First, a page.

Questioning the Quantified Life   /   Summer 2020   /    Notes And Comments

Lockdown Nostalgia

Nostalgia idealizes, romanticizes its objects; it falsifies memory.

S.D. Chrostowska

Social distancing in Japan; Shutterstock.

Back to normal? So soon? Am I the only one to reminisce with nostalgia about the time of the lockdown? It is, to be sure, a nostalgia by anticipation, not yet a full-blown case.

Disclaimer: I take stock of the present from Canada, where precautions and advisories have been rife, but restrictions of daily life mild as compared with their counterparts in Spain, France, Italy, India, New Zealand, or aboard cruise ships stranded at sea, Narrenschiff bound for no paradise. Above the 49th parallel, we practice physical distancing and stay home. Like you, we are apprehensive, vulnerable, and responsible. When we dare to take walks (privileged, without curfew), we have virtually nowhere to go. Cafés, nightclubs, and cinemas remain shuttered, playgrounds cordoned off with security tape, and national parks closed until further notice. Our economy is suffering. Our wheezy culture is reeling from the blow. They, too, have corona. We are far from agreeing on a de-confinement plan. The return to normalcy will be long, and we might even change our mind along the way.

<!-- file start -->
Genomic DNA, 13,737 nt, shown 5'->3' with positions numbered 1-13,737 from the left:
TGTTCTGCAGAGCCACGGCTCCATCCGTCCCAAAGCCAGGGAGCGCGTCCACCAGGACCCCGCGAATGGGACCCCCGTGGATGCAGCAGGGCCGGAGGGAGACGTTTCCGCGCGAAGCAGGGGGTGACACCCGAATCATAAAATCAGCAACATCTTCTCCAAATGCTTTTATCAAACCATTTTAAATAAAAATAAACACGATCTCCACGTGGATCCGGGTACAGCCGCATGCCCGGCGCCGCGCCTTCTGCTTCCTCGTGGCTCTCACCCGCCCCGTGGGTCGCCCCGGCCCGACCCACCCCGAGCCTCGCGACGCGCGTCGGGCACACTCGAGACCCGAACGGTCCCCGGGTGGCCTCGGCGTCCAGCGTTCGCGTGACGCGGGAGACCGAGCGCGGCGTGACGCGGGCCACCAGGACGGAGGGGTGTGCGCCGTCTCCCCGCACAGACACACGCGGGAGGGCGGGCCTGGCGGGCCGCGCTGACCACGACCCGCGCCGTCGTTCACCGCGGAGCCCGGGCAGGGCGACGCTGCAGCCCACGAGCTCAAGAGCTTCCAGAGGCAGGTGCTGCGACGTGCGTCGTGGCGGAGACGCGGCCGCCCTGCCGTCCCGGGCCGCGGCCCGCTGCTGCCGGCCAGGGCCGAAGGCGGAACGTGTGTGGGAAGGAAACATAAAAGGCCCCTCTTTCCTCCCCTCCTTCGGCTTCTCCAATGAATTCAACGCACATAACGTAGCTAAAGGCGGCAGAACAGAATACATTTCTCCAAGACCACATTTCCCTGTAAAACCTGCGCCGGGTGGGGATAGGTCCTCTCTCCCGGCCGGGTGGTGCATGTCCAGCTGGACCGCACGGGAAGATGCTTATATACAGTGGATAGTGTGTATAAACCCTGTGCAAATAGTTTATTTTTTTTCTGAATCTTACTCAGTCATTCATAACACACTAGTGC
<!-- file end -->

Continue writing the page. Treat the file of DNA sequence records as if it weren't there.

The language of “outbreak,” “lockdown,” “downturn,” “shutdown,” “standstill,” “tailspin,” and “meltdown” will be engraved in our memories of this time. The dangers of the current dispensation are almost too great to wrap our heads around. They bear reciting: spikes in domestic violence and sexual and child abuse; lack of care for the sick, the disabled, and the elderly; penury; hunger and famine; paranoia and depression; radicalization and extremism; suicide; xenophobia and hate crime. For their victims, huis clos means suffering and acute stress. While agoraphobics and claustrophiles may welcome the house arrest, claustrophobics dread every minute of it. Those with preexisting hypochondria, well prepared for stringent sanitary measures, report being comforted by seclusion, but are no closer to being cured. As for those severely ill with the virus, not one “star-rover,” Jack London’s eponymous hero reliving his past lives while in solitary confinement, will be found among them. To speak nothing of the trauma among medical staff attending to them.

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